Transhipment of cargo by pirates during voyage, and ‘in-transit loss’

After part of their cargo of premium motor oil had been transhipped during the vessel’s capture by pirates off Cotonou and Lagos, charterers looked to recover their loss from shipowners under the charterparty’s ‘in-transit loss’ (ITL) clause.

The charterparty, as evidenced by a recap, was on the Beepeevoy 3 form and incorporated amended Trafigura Chartering Clauses.

Clause 4 of the Trafigura Chartering Clauses, as amended in the recap, was an ‘in-transit loss clause’ (the ITL Clause):

"In addition to any other rights which Charterers may have, Owners will be responsible for the full amount of any in-transit loss if in-transit loss exceeds 0.5% and Charterers shall have the right to claim an amount equal to the FOB port of loading value of such lost cargo plus freight and insurance due with respect thereto. In-transit loss is defined as the difference between net vessel volumes after loading at the loading port and before unloading at the discharge port."

Also of relevance to the dispute were Clauses 46 and 52 of the Beepeevoy 3 form, the first of which incorporated the Hague Visby Rules exceptions, and the second was a Clause Paramount.

The court was asked to consider:

  1. was the transhipped oil (the transferred cargo) an ITL or ‘lost cargo’ for the purposes of the charterparty’s ITL Clause; and
  2. if so, did the ITL clause impose strict liability on the shipowners for that transferred cargo such that shipowners could not rely on the Hague Visby Rules exceptions referred to at clause 46?

Before looking at the issues in detail, the judge considered the commercial context, in particular the allocation of risk between the shipowners and the charterers. He concluded that it would be unusual if the ITL clause made shipowners strictly liable for cargo loss. He noted the effect of a similar claim made under the Bill of Lading, rather than the charterparty, and for which the shipowners would benefit from the Hague Rules exceptions under the Clause Paramount. He highlighted a number of further anomalies if charterers’ case were preferred: for example, shipowners would be strictly liable for loss of cargo but not for damaged cargo. In this context, the judge turned to the two issues.

Issue one: nature of the loss

Charterers referred to the fact that there was a difference between the net vessel volume after loading and the net vessel volume before unloading at the discharge port - which they argued meant that the loss was an ITL under the terms of the ITL clause.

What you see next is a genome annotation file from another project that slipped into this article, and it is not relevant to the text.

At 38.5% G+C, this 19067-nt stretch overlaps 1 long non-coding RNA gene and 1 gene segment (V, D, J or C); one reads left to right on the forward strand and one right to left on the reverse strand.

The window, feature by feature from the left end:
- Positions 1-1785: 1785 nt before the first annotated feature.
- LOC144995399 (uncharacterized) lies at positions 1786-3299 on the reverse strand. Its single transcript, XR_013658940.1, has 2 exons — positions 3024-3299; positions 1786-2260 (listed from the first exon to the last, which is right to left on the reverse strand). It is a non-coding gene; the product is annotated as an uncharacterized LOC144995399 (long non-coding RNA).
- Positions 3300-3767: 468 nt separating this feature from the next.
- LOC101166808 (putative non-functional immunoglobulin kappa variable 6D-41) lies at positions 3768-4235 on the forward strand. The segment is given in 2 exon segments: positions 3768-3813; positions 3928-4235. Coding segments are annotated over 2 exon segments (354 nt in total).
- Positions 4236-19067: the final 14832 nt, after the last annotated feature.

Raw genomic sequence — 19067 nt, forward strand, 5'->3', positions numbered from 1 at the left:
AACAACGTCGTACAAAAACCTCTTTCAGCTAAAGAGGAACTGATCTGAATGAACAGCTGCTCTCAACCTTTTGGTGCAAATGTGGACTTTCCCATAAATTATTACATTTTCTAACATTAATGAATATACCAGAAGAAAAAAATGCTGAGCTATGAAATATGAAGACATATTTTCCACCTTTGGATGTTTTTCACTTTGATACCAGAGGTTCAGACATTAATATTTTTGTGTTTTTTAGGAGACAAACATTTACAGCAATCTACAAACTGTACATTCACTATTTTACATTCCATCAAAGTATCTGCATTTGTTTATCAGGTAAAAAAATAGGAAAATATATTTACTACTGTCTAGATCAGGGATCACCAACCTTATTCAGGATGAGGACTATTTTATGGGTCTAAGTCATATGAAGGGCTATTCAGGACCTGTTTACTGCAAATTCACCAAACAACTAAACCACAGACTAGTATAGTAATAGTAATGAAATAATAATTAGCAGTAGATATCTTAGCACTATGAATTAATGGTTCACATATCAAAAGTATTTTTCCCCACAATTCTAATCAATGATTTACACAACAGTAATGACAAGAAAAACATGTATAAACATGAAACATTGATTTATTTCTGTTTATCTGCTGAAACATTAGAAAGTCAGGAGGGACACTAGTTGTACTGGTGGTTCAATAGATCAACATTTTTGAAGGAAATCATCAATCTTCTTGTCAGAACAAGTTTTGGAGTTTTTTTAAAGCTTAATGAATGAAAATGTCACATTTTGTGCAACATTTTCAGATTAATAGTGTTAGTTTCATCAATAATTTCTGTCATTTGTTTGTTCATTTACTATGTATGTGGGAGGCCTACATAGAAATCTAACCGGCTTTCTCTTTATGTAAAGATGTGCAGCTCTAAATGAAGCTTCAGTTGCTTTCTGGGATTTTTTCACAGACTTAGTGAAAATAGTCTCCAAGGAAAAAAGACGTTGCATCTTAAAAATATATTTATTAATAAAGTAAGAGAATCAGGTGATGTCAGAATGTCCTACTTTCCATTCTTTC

Shipowners’ defence included the argument that the ITL clause did not apply to cargo which had been discharged prior to the vessel’s arrival at the discharge port. The judge considered the wording of the ITL clause so as to give it its natural business sense: ‘That which businessmen, in the course of their ordinary dealings, would give to the document.’

He accepted that shortage claims in the oil trade were frequent and yet complex to measure, and that the normal practice was to include a contractual term with a cut off point above which shipowners could not simply argue that the differential was incidental to carriage.

His conclusion was that an ITL is a loss which is incidental to the carriage of oil products and certainly not a term which could be extended to include losses arising because of the action of pirates. The judge declined to define an ITL in other circumstances, considering that it was sufficiently clear for this dispute that it did not cover piracy activity.

Issue two: strict liability

For these purposes, the judge proceeded on the basis that he was wrong on the first issue i.e. the transferred cargo was covered by the ITL clause.

Nevertheless, noting again the commercial context, he still rejected charterers’ arguments. He was swayed notably by the reference at clause 46 (the Hague Visby Rules exceptions) to the words ‘in respect of any claim made’, and he found no good reason to limit ‘any claim’ so that it would exclude claims under the ITL clause. Accordingly, if shipowners were liable for an ITL, they would be entitled to rely on the Hague Visby Rules exceptions referred to at clause 46.